So they were very, very surgical about this. They actually went in for a customer need pivot. And this is something you'll want to ask yourself if you're like, you know what? Things are not quite working, do we do a pivot? You want to ask yourself, is there one of the pivots that you have available to you? Do you see an opportunity in one of these? Okay, so, that's principle number one. Principle number two is when you do decide to do a pivot and Alex is gonna talk about this as well, you actually want to make sure that you start with an MVP and you iterate from there. It can be very, very tempting to actually say, you know what, we're gonna go do this, this is the thing to do. Let's go rebuild everything.
Let's really revamp the software, let's make it great. We have so much conviction around it and let's go double down. And a lot of times, founders have lost months of building the wrong product because they did that. What you're gonna be better off doing is actually taking a minimum viable product approach to this pivot. Saying it like, you know what? Let's just test this and if that's true and then we'll iterate from there.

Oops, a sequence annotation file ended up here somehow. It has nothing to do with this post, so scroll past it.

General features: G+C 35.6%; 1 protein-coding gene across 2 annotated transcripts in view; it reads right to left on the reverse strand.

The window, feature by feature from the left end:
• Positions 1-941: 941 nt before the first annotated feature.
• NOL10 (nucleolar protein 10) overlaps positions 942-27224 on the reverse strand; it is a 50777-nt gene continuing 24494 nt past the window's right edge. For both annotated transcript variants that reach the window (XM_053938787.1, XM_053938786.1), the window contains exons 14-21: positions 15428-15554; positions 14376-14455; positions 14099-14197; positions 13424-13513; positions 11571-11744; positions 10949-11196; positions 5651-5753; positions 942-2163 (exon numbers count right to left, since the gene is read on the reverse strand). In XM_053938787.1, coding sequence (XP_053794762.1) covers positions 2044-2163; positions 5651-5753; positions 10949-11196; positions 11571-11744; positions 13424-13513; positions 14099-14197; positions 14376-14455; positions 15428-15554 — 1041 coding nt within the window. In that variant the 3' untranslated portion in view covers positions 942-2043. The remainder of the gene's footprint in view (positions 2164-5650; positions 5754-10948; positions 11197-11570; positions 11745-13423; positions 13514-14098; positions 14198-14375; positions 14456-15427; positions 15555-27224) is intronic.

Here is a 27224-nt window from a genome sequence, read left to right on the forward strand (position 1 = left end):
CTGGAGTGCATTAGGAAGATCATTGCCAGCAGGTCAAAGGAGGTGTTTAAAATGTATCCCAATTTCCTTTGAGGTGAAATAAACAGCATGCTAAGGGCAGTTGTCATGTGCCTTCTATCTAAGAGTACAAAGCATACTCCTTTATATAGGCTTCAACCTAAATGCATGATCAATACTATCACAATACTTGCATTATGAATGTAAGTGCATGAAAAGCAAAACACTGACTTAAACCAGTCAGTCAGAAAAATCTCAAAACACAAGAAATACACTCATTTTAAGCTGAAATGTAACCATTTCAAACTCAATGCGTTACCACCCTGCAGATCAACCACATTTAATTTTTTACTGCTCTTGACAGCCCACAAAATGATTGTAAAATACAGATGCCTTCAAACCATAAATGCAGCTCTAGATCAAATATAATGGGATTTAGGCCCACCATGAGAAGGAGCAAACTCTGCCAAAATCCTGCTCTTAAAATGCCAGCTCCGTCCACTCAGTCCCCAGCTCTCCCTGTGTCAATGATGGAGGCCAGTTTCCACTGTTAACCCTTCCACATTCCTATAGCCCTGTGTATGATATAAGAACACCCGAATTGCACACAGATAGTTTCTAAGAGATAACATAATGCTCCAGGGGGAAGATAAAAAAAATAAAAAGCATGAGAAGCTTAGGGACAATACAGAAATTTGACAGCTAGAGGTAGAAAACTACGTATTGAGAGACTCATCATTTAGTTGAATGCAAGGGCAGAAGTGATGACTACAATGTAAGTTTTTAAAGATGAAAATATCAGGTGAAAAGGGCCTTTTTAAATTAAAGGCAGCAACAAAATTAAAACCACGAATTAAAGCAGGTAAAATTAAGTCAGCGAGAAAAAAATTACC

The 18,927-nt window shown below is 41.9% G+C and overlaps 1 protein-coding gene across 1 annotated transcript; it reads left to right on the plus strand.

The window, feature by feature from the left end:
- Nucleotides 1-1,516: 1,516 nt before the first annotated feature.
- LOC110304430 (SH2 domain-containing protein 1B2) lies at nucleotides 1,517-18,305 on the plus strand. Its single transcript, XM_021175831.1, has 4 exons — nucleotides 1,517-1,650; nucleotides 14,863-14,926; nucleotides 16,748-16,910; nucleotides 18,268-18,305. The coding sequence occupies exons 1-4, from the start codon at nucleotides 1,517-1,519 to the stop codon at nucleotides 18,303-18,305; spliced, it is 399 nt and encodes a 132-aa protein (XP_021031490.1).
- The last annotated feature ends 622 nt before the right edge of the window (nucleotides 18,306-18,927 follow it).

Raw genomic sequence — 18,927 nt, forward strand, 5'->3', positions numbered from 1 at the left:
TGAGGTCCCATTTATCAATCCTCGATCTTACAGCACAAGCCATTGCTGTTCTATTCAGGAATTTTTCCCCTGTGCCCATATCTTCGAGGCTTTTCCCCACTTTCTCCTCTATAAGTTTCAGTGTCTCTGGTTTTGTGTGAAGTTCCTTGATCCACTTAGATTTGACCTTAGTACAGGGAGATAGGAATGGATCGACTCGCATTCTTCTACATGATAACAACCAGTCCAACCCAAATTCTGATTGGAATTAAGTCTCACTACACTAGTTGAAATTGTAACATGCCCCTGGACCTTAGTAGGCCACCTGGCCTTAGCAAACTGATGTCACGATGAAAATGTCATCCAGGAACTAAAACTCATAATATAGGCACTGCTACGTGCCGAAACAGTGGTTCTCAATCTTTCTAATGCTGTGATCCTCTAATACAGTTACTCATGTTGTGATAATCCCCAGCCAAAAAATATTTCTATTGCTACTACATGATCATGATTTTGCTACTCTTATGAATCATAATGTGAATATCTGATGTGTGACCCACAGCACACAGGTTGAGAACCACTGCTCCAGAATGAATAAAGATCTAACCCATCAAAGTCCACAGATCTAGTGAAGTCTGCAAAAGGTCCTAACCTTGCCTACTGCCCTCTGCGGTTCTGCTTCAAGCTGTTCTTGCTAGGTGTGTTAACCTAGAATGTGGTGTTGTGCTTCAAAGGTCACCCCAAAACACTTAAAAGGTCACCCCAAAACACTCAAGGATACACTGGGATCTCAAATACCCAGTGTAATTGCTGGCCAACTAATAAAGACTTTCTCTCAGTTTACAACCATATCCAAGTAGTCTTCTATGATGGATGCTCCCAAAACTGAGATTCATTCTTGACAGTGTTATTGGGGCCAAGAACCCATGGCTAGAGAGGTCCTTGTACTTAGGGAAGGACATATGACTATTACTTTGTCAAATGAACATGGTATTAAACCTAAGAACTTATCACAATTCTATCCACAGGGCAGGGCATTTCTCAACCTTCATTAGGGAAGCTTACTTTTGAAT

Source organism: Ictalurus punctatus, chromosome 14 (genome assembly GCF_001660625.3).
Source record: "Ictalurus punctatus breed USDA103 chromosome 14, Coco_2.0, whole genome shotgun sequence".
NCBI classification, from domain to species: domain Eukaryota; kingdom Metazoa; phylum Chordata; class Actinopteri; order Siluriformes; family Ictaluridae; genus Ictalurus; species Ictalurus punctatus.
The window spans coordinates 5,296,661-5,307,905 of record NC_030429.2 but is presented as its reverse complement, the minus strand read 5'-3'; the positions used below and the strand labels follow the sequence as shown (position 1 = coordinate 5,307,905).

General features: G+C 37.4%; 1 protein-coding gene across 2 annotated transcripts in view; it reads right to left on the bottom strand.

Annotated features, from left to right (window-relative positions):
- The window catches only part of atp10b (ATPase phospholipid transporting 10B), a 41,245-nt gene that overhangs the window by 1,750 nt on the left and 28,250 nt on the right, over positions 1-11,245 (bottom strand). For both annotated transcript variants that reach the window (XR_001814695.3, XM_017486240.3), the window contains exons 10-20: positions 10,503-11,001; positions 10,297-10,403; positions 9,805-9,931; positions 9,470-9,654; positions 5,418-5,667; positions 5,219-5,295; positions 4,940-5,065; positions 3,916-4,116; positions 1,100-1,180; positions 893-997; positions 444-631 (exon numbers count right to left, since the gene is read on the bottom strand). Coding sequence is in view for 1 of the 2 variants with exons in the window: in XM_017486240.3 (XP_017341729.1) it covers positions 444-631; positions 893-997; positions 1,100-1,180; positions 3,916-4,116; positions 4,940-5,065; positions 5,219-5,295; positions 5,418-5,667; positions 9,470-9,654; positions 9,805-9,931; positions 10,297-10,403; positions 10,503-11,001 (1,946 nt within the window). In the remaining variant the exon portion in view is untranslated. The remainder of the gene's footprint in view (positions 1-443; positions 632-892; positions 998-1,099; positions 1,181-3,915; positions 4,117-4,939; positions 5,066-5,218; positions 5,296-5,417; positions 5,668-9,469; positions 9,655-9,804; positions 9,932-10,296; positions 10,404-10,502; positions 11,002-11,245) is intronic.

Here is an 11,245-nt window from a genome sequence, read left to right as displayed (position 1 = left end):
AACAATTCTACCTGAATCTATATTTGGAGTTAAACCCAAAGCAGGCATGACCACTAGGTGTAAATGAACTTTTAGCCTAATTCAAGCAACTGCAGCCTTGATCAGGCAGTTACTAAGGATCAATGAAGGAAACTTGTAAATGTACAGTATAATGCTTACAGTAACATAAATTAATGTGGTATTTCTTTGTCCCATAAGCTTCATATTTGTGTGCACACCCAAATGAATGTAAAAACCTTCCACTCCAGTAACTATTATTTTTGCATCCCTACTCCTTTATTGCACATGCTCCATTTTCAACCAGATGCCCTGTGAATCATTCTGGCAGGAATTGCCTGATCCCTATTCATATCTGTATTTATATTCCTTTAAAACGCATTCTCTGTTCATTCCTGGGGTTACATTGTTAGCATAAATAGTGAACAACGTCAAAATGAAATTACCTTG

That's principle number two, where if you do choose a pivot, you don't want to just double down on it overnight and go crazy, you actually want to test it first and then iterate from there and double down on it if it starts working. So let's actually give an example to this. I'm gonna switch again to my conversation with Alex and myself and where he actually walks you through exactly how they approach their pivot. So, you're contemplating the pivot and you talk to your team, you've got your investors. Was it scary? Or was it like this is so obvious? Like you would be dumb...